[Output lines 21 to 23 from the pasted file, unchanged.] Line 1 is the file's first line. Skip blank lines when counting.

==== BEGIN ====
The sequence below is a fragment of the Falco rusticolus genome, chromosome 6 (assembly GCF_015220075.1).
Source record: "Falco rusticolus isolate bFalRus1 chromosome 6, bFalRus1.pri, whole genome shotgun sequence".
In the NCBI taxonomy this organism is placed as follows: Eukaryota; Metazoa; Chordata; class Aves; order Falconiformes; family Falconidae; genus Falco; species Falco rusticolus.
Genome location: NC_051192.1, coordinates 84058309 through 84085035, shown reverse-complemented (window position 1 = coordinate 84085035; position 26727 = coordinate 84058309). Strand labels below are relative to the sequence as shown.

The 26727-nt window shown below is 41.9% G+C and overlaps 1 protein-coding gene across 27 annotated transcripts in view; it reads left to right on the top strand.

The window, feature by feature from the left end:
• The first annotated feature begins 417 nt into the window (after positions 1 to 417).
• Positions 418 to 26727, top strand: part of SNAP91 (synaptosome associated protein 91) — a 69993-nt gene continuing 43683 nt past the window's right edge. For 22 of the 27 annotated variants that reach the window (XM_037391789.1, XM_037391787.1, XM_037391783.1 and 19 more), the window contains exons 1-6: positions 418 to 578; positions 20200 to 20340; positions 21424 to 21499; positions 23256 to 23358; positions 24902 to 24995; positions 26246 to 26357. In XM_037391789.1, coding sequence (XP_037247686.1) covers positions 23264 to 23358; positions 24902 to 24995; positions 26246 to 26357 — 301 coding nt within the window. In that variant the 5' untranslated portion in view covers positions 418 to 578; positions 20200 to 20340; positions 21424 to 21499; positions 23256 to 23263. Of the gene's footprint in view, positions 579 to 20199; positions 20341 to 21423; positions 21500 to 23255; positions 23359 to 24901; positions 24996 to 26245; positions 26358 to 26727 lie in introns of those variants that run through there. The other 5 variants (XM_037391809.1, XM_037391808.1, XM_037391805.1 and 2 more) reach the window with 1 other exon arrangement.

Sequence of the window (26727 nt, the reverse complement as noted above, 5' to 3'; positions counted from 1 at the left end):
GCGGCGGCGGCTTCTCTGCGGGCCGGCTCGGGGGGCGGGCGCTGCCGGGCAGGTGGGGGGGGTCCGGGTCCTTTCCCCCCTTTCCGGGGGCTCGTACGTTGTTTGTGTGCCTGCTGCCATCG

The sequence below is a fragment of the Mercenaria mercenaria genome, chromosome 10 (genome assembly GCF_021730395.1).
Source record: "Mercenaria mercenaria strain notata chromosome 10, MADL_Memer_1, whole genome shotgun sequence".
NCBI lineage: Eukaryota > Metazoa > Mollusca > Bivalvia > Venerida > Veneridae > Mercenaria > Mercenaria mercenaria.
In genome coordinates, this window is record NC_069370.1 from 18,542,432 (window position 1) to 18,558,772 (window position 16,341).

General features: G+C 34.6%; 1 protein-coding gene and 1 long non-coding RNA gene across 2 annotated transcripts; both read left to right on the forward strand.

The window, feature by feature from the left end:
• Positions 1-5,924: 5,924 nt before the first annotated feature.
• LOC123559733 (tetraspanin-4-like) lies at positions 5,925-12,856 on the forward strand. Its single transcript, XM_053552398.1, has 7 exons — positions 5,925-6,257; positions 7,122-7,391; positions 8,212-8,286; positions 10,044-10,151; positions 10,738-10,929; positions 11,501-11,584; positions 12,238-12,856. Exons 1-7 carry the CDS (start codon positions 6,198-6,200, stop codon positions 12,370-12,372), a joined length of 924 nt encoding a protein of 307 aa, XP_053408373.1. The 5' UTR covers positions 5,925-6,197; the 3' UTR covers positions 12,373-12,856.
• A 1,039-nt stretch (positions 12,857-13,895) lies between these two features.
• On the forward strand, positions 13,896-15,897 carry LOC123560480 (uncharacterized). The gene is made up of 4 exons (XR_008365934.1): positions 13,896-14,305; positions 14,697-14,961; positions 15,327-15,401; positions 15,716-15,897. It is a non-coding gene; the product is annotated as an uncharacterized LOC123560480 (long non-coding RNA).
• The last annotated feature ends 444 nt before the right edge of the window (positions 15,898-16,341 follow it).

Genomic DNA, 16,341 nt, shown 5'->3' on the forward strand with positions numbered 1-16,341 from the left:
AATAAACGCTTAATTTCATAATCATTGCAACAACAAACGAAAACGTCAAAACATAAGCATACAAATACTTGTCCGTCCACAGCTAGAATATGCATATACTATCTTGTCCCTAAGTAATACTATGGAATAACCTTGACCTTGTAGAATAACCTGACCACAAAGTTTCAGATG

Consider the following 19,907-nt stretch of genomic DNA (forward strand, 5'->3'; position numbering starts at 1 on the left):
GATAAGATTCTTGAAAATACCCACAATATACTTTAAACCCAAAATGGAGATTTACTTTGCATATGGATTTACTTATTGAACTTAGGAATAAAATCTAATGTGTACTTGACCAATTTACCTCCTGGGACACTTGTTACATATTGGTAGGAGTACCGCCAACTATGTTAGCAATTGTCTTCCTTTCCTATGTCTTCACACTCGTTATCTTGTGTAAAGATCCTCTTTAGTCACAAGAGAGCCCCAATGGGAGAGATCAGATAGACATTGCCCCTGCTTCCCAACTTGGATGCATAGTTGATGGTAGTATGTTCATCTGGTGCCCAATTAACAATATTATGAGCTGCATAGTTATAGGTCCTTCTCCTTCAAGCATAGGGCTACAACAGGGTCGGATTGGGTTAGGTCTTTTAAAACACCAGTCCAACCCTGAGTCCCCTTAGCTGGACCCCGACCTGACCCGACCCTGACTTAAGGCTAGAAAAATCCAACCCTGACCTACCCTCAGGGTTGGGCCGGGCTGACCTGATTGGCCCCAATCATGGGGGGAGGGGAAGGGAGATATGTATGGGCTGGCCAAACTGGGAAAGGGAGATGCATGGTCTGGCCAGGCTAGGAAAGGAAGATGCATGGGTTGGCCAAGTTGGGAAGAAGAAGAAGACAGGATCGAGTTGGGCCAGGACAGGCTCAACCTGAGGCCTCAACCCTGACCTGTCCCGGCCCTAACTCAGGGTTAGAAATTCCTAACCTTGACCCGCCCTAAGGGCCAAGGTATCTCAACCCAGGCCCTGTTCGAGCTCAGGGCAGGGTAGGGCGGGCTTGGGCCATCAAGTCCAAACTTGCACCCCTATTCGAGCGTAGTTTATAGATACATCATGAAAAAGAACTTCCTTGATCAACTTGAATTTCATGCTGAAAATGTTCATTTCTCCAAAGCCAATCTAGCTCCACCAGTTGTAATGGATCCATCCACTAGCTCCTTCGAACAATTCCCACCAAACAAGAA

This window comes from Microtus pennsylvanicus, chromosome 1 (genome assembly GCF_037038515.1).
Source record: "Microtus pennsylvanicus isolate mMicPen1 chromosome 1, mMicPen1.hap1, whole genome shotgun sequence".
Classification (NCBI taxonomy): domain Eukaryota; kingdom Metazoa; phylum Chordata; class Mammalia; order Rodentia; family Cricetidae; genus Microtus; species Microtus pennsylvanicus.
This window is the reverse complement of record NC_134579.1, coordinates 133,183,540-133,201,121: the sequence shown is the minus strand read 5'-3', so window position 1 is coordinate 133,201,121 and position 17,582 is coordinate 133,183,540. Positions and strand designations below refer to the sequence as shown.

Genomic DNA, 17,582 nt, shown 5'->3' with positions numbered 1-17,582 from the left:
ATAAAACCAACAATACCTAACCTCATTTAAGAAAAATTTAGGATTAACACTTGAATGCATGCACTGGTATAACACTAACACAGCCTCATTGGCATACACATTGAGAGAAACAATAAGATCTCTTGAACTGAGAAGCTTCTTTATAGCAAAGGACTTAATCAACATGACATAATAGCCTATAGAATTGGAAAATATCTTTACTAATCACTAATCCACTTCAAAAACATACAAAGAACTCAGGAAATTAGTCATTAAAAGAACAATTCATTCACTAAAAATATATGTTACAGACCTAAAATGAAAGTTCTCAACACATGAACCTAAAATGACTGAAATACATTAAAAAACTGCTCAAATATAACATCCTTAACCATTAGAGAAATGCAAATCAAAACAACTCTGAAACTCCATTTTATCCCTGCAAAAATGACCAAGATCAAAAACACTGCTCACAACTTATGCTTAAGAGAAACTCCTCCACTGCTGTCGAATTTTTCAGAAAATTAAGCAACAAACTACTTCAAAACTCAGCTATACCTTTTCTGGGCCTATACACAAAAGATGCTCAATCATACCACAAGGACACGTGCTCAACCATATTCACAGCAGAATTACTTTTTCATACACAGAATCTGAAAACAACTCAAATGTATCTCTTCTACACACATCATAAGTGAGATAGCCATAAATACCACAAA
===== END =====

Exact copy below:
• The last annotated feature ends 444 nt before the right edge of the window (positions 15,898-16,341 follow it).

Genomic DNA, 16,341 nt, shown 5'->3' on the forward strand with positions numbered 1-16,341 from the left:
AATAAACGCTTAATTTCATAATCATTGCAACAACAAACGAAAACGTCAAAACATAAGCATACAAATACTTGTCCGTCCACAGCTAGAATATGCATATACTATCTTGTCCCTAAGTAATACTATGGAATAACCTTGACCTTGTAGAATAACCTGACCACAAAGTTTCAGATG